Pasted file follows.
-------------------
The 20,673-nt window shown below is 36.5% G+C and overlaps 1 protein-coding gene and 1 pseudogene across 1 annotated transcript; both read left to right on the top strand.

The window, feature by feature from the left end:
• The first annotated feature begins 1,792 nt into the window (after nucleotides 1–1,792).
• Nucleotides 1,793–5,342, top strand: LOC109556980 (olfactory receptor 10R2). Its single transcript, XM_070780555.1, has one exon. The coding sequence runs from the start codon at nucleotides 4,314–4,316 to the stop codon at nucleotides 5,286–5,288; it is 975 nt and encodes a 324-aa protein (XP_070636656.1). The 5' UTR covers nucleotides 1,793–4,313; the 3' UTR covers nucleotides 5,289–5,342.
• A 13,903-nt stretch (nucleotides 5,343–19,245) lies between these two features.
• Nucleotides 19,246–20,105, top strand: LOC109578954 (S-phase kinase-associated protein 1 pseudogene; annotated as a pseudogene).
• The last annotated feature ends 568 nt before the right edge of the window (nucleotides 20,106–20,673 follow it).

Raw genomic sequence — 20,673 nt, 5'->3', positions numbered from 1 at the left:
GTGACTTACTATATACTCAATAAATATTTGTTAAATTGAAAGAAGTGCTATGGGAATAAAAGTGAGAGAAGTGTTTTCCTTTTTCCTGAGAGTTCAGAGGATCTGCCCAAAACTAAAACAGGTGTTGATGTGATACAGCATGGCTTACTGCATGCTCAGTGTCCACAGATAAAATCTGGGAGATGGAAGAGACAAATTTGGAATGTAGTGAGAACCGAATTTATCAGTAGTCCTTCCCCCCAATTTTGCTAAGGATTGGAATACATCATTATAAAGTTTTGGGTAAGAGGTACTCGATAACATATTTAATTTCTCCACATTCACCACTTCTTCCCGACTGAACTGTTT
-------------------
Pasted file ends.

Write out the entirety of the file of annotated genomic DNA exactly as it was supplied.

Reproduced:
The 20,673-nt window shown below is 36.5% G+C and overlaps 1 protein-coding gene and 1 pseudogene across 1 annotated transcript; both read left to right on the top strand.

The window, feature by feature from the left end:
• The first annotated feature begins 1,792 nt into the window (after nucleotides 1–1,792).
• Nucleotides 1,793–5,342, top strand: LOC109556980 (olfactory receptor 10R2). Its single transcript, XM_070780555.1, has one exon. The coding sequence runs from the start codon at nucleotides 4,314–4,316 to the stop codon at nucleotides 5,286–5,288; it is 975 nt and encodes a 324-aa protein (XP_070636656.1). The 5' UTR covers nucleotides 1,793–4,313; the 3' UTR covers nucleotides 5,289–5,342.
• A 13,903-nt stretch (nucleotides 5,343–19,245) lies between these two features.
• Nucleotides 19,246–20,105, top strand: LOC109578954 (S-phase kinase-associated protein 1 pseudogene; annotated as a pseudogene).
• The last annotated feature ends 568 nt before the right edge of the window (nucleotides 20,106–20,673 follow it).

Raw genomic sequence — 20,673 nt, 5'->3', positions numbered from 1 at the left:
GTGACTTACTATATACTCAATAAATATTTGTTAAATTGAAAGAAGTGCTATGGGAATAAAAGTGAGAGAAGTGTTTTCCTTTTTCCTGAGAGTTCAGAGGATCTGCCCAAAACTAAAACAGGTGTTGATGTGATACAGCATGGCTTACTGCATGCTCAGTGTCCACAGATAAAATCTGGGAGATGGAAGAGACAAATTTGGAATGTAGTGAGAACCGAATTTATCAGTAGTCCTTCCCCCCAATTTTGCTAAGGATTGGAATACATCATTATAAAGTTTTGGGTAAGAGGTACTCGATAACATATTTAATTTCTCCACATTCACCACTTCTTCCCGACTGAACTGTTT